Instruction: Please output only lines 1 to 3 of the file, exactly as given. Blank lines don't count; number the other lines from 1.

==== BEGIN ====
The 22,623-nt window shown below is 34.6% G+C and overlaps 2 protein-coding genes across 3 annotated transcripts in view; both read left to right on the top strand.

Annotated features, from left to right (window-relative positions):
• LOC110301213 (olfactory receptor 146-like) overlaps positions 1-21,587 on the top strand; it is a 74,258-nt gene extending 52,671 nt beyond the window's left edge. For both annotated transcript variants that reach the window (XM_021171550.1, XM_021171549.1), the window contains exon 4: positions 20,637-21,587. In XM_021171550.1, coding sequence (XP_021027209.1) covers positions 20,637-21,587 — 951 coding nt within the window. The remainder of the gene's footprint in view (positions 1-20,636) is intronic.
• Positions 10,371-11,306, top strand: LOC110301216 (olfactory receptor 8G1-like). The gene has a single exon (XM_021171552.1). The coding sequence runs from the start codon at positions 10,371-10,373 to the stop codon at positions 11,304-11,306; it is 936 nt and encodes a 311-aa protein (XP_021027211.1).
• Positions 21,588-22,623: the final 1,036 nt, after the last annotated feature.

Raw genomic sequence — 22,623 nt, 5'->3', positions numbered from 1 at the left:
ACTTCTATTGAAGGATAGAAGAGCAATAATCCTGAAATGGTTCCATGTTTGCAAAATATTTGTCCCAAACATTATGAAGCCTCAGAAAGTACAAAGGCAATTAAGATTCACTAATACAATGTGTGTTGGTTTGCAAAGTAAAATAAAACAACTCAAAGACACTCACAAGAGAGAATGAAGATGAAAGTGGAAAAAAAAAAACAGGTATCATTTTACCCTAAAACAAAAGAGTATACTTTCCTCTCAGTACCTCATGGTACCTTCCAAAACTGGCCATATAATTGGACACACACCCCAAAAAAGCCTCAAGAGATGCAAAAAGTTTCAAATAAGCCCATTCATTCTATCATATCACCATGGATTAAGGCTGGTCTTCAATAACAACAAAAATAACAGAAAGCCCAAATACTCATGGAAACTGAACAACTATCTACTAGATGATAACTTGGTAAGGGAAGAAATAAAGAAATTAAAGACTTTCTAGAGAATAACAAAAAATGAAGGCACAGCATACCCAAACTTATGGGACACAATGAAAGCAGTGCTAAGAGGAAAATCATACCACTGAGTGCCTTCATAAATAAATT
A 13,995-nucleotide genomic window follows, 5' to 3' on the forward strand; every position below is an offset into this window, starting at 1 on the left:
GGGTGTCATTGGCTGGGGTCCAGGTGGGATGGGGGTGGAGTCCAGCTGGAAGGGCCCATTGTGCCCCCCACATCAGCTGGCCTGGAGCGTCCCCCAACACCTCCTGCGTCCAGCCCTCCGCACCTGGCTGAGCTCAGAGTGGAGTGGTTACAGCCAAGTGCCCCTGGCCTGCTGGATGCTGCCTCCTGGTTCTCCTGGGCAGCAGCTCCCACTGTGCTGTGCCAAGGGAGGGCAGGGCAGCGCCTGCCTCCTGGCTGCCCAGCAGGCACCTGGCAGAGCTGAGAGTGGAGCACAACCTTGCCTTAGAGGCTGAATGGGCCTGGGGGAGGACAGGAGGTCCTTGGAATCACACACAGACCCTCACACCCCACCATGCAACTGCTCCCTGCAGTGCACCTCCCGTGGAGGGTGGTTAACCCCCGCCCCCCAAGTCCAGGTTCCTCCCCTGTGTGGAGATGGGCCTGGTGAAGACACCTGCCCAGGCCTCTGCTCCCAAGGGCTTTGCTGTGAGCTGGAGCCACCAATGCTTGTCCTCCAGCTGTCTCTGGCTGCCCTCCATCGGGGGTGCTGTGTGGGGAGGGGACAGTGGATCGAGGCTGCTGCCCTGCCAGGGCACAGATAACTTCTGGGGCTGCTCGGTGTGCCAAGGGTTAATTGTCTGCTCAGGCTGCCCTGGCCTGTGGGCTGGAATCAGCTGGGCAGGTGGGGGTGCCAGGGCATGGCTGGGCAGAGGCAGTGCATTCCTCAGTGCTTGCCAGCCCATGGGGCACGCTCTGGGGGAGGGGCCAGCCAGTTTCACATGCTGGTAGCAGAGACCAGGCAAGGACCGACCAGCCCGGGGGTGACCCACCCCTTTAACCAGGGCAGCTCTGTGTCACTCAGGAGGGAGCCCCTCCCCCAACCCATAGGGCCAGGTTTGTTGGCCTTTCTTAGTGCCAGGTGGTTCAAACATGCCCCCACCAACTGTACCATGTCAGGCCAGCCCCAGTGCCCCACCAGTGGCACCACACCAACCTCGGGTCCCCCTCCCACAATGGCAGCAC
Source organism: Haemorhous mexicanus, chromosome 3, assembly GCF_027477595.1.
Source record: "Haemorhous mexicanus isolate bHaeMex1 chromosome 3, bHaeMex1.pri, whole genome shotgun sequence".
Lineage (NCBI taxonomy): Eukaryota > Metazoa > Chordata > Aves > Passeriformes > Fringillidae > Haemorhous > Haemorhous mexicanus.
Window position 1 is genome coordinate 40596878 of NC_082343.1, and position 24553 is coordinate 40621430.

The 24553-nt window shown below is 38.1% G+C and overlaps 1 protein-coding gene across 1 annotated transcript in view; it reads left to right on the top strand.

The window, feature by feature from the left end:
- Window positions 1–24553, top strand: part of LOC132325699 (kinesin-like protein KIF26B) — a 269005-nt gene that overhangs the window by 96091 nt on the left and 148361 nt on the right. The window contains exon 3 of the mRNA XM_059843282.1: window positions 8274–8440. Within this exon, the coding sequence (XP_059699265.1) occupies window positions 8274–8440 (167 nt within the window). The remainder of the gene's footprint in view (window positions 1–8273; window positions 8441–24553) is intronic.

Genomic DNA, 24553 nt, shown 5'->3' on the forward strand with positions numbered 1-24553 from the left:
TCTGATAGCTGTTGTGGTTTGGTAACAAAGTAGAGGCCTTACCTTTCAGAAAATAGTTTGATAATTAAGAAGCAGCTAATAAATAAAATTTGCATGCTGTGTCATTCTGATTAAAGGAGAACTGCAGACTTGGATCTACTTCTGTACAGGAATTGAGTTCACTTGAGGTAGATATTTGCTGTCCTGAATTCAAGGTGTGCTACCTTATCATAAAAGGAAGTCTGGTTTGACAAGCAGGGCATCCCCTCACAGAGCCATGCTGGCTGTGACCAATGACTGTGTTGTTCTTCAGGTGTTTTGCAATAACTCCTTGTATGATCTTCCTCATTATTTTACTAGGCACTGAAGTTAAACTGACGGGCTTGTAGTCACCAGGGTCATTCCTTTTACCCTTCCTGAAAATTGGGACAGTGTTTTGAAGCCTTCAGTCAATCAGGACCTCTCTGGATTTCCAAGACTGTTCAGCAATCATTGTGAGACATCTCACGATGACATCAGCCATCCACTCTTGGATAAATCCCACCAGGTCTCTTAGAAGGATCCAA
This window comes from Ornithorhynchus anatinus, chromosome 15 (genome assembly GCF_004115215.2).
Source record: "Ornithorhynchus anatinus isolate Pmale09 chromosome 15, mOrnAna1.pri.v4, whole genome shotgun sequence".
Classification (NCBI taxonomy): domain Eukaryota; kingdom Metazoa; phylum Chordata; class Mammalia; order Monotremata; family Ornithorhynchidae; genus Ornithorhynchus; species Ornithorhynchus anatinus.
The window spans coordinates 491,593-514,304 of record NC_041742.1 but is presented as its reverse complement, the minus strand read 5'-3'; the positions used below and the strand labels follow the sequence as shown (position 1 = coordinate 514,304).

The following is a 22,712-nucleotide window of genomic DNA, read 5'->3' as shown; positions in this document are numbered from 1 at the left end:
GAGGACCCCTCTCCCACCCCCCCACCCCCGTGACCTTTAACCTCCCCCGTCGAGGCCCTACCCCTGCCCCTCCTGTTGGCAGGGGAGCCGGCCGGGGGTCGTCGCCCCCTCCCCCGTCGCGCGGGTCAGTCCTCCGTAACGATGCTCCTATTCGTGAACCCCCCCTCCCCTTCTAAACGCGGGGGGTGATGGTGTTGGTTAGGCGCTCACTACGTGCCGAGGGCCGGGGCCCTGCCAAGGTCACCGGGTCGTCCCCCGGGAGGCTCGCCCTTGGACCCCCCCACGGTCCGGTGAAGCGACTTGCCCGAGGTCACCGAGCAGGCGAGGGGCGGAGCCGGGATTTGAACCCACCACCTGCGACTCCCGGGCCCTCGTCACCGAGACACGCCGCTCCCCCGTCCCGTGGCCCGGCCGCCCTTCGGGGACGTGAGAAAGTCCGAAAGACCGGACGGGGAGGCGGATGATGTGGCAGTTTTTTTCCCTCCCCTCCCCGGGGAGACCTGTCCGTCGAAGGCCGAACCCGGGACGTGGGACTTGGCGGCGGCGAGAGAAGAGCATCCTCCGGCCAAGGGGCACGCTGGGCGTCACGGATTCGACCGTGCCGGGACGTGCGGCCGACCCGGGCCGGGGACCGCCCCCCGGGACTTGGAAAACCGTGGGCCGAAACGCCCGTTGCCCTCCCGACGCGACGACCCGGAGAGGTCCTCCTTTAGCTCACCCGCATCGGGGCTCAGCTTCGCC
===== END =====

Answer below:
The 22,623-nt window shown below is 34.6% G+C and overlaps 2 protein-coding genes across 3 annotated transcripts in view; both read left to right on the top strand.

Annotated features, from left to right (window-relative positions):
• LOC110301213 (olfactory receptor 146-like) overlaps positions 1-21,587 on the top strand; it is a 74,258-nt gene extending 52,671 nt beyond the window's left edge. For both annotated transcript variants that reach the window (XM_021171550.1, XM_021171549.1), the window contains exon 4: positions 20,637-21,587. In XM_021171550.1, coding sequence (XP_021027209.1) covers positions 20,637-21,587 — 951 coding nt within the window. The remainder of the gene's footprint in view (positions 1-20,636) is intronic.